What We Do


If a rabbit is lost or abandoned, we seek to take that animal out of danger and place them in safety. If our foster network is full, we work with the other animal rescues in our area to ensure that no animal is left in danger.

Every rabbit who comes into WRR is given immediate vet care if necessary; they are scanned for a microchip and is advertised. While we do everything we can to reunite lost pets with their owners, we have a stray-hold policy of 7 days. This means that if no owner comes forward, the rabbit is placed under our charity’s legal care and enters our adoption programme.

There is no time limit for our animals in foster – we wait until the right forever-home comes along.


Sick or injured animals that come into the rescue stay with our team until they are back to full health, or we are assured, working with our veterinarian, that the animal is going to have a good quality of life.


WRR does not offer a rehoming service. We can, however, give advice and help connect owners up with potential families.


All rabbits who enter our adoption programme are desexed and vaccinated with Filavac to protect against Rabbit Calicivirus Disease. WRR adopts rabbits out in male/female pairs only; single rabbits are adopted only to homes with a lonely rabbit of the opposite sex. All potential homes must meet our adoption criteria.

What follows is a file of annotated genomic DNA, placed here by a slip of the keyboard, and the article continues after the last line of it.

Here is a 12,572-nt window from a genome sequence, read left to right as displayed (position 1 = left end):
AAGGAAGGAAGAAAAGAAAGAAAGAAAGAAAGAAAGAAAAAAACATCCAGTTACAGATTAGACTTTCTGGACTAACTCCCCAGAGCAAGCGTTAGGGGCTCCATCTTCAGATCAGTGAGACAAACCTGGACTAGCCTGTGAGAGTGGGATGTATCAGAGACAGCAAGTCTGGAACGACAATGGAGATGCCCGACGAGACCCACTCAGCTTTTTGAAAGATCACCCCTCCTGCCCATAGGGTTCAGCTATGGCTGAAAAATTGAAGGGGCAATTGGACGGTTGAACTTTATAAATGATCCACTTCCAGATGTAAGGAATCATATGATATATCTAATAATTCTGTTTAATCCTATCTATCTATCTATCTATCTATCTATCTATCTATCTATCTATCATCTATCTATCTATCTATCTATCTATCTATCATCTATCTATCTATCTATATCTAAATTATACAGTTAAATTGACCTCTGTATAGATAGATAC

Once a WRR bunny, always a WRR bunny!

When you adopt a rabbit from our organisation, we remain available for advice and support on your rabbit journey via our Facebook pages and the wider community. Our team is available 7 days a week for urgent medical advice.

Any rabbits that are adopted from WRR must be returned to us if the current owners are no longer able to care for it. This ensures that any rabbit that comes into WRR has a guaranteed home for life.


We are lucky to have access to some of the most experienced and educated rabbit and animal welfare experts in New Zealand. Our organisation offers education in various forms to help current and potential owners be successful rabbit carers.

Lady holding a rabbit over her shoulder

An important part of Wellington Rabbit Rescue’s mission is to educate children and families about how to care for, and improve, the lives of domestic rabbits.